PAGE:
Here is the response from Bennet Communications Director Trevor Kincaid to this analysis: "Context again is important here, and in the context of an entire answer in which he explicitly questions whether Social Security should exist at all, Buck's hostility towards the program (at least in its current form) is clear. And calling the program in its current form a horrible policy is calling the program as it exists a horrible policy."
QUOTE: He supports a plan to eliminate Medicare.
TRUTH: This is false.
Bennet says that at the Broomfield Republican Women's Forum on July 15, Buck endorsed a plan by Rep. Paul Ryan (R-Wisconsin) to balance the budget. Ryan says the plan calls for, among other things, a change in Medicare to allow future beneficiaries to receive payments "to apply to a list of Medicare-certified coverage options," and that payment will increase each year. It's based on the same choices he says he enjoys as a member of Congress. (Source: Washington Post, Aug. 13: http://www.washingtonpost.com/wp-dyn/content/article/2010/08/12/AR2010081204918.html?hpid=opinionsbox1)
Critics have said the plan would lead to a situation where "many frail seniors and people with disabilities would find adequate health insurance coverage priced out of reach." (Source: Center on Budget and Policy Priorities: http://www.cbpp.org/cms/index.cfm?fa=view&id=3119)
The problem with the assertion is that Buck criticizes the Ryan plan and every other plan out of Washington as not moving fast enough to balance the budget. In fact, in his answer to a question about budget cuts, Buck specifically says the fact under Ryan's plan the budget would not be balanced until the year 2063 is "just unacceptable folks. We've got to do better than that." (Source: Broomfield Republican Women's Forum, July 15: http://www.youtube.com/watch?v=7DlKwK68USs)
His full quote from that event is as follows: "The best plan that I saw to balance this budget is Paul Ryan's plan. He is the minority leader on the House Budget Committee. He has put out a plan that's suggested we can balance the budget through some spending cuts and changing some of our tax structure. Do you know when that would occur? When we would have a balanced budget and deal with this deficit? 2063. And that's the best that anybody's really proposed in Washington, D.C. right now. 2063. That's just unacceptable folks. We've got to do better than that."
Interestingly, it has been argued by the bi-partisan leaders of President Obama's National Commission on Fiscal Accountability and Reform that current tax dollars are enough to support Medicare, Medicaid and Social Security and all other spending is deficit spending. They have described the country's current $13 trillion debt as a "cancer...that will destroy the country from within" without dramatic action from Congress and the White House. Former Republican Senator Alan Simpson (R-Wyoming) and former President Clinton Chief of Staff Erskine Bowles are the co-chairs of the commission and they jointly made those remarks in July to the annual meeting of the National Governors Association. (Source: Washington Post, July 12, 2010: http://www.washingtonpost.com/wp-dyn/content/article/2010/07/11/AR2010071101956.html)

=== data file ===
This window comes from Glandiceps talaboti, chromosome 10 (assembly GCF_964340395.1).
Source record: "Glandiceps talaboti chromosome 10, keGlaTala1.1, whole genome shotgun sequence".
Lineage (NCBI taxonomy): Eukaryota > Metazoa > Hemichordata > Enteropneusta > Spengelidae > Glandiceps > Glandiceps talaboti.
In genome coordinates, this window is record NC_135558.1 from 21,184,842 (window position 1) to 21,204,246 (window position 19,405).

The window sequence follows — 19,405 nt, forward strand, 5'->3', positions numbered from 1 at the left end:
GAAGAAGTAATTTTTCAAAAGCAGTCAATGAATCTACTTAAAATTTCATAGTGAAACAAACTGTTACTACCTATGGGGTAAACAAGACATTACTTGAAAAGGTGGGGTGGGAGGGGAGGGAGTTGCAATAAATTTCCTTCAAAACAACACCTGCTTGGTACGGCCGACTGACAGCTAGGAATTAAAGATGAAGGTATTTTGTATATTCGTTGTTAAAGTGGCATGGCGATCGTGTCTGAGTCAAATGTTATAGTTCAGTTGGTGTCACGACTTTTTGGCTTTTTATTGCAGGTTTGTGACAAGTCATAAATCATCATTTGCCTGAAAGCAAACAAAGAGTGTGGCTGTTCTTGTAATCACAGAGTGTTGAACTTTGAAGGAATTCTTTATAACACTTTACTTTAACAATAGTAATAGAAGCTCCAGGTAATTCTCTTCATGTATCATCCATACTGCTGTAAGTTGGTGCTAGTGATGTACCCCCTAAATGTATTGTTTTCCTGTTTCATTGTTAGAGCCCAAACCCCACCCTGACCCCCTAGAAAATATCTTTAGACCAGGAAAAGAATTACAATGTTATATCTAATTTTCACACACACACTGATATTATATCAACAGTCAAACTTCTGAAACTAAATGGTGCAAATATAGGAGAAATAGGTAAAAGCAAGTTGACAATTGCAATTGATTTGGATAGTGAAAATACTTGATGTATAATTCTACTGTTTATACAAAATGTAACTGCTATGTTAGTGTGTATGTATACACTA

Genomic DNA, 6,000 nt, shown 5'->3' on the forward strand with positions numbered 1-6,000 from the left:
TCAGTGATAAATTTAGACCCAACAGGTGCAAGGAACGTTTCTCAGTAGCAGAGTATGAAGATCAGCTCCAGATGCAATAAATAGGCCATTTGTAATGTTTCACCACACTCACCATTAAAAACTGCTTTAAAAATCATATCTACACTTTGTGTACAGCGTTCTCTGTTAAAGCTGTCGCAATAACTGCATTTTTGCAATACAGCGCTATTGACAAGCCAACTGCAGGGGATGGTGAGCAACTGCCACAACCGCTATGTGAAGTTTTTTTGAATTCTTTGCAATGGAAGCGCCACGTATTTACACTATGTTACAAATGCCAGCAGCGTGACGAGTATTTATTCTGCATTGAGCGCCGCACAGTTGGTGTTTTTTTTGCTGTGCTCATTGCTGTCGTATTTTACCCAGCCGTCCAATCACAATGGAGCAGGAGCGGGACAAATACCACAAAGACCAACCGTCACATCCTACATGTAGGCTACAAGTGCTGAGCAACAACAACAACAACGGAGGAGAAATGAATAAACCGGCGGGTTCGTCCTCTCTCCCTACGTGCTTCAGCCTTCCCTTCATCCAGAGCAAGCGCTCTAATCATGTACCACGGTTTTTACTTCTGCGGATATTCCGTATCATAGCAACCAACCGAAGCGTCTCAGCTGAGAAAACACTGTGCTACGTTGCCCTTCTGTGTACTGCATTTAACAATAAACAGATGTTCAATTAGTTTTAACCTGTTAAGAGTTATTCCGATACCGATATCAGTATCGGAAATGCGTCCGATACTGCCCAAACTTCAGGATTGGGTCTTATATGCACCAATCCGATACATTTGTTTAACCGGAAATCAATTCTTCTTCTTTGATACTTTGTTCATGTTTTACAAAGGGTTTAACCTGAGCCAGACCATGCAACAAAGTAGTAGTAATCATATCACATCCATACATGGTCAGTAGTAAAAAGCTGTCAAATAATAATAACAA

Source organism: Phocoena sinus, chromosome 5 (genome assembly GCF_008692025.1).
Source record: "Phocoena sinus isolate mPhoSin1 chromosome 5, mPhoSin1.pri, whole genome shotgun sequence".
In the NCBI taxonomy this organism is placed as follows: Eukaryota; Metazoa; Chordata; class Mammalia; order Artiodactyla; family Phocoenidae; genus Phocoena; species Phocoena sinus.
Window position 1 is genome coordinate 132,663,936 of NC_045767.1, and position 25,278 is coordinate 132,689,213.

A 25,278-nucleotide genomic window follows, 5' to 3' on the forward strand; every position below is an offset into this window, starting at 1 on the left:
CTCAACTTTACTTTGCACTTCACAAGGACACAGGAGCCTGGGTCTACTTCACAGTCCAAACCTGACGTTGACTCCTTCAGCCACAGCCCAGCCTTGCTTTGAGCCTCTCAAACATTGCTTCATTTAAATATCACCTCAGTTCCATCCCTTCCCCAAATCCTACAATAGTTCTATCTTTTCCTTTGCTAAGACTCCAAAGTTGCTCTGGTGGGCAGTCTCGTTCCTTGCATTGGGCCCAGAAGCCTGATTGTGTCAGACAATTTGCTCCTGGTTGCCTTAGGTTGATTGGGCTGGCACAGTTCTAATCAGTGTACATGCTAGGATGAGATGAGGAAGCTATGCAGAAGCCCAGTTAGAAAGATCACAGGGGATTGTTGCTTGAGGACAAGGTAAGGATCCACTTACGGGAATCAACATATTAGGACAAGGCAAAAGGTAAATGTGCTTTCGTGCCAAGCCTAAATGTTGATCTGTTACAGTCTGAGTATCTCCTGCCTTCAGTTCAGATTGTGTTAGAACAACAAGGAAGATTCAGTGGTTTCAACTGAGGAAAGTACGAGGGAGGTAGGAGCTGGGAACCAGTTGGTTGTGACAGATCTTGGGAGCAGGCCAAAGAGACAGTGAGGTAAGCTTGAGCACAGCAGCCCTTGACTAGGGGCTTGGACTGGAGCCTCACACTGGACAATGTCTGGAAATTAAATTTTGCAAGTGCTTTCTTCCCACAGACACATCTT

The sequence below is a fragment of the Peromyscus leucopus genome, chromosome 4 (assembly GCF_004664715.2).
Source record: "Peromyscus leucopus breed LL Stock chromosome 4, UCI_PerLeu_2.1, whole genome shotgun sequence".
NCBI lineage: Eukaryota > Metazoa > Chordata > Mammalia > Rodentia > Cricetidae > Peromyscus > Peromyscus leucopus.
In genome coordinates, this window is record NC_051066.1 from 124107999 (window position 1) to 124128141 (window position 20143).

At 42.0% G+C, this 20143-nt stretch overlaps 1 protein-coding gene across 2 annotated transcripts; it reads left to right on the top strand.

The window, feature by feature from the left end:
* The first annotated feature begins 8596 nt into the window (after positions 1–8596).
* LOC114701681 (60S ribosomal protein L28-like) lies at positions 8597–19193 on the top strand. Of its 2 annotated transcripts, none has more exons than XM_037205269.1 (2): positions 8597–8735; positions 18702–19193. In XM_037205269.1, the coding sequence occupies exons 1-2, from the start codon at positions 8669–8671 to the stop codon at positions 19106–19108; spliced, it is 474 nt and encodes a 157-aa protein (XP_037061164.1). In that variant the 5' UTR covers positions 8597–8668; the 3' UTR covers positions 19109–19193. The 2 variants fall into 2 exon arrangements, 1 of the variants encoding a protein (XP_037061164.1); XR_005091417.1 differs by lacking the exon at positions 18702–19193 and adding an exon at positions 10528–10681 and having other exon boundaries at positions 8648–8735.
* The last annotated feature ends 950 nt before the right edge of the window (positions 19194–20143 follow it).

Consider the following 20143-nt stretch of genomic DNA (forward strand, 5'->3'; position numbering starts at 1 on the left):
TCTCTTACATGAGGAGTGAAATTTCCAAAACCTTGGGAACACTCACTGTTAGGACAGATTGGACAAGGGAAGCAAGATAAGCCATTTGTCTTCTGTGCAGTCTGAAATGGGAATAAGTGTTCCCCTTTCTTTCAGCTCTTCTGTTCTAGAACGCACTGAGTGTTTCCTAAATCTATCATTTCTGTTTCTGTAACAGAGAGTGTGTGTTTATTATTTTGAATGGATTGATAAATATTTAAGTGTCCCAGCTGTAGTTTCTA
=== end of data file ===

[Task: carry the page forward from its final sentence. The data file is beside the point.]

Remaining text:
Its goal, as described on its website is to "propose recommendations designed to balance the budget, excluding interest payments on the debt, by 2015." To learn more about its work, visit http://www.fiscalcommission.gov/.
Both Simpson and Bowles acknowledged they needed to explore changes to every single government program including entitlement programs like Medicare and Social Security in order to control the debt. As Bowles told CNN in February, "If you're not willing to do that, then we're not going to get there." (Source: Real Clear Politics, Feb. 18: http://www.realclearpolitics.com/articles/2010/02/18/interview_with_bowles_and_simpson_104481.html)
Here is the response from Bennet Communications Director Trevor Kincaid to this analysis: "Ken Buck referred to Paul Ryan's plan that cuts Medicaid, Medicare, and the Children's Health Insurance Program as the best he has seen. In fact, Buck said that these harmful cuts weren't going to come fast enough. Independent analysts agree that the Buck-endorsed Ryan plan would be devastating to our federal budget and drive up taxes. That isn't fiscal responsibility."
QUOTE: And Buck wants to outlaw abortion even in cases of rape and incest.
TRUTH: This is true.
Buck says he would only support abortion if it were to save "the life of the mother." (Source: YouTube: http://www.youtube.com/watch?v=bh0iWCqAkps)
QUOTE: Ken Buck asked the right question. Buck: "I'm an extremist? I'm an extremist."
TRUTH: Buck says what he said immediately after that rhetorical question was something like, "It's the folks in Washington who have created a $13 trillion debt, they're the extremists." (Source: Ken Buck phone conversation with 9NEWS, Aug. 30).
The Bennet campaign did not provide access to this video clip to verify or refute what Buck says.
QUOTE: Ken Buck. He shouldn't be speaking for Colorado.
TRUTH: This is an opinion.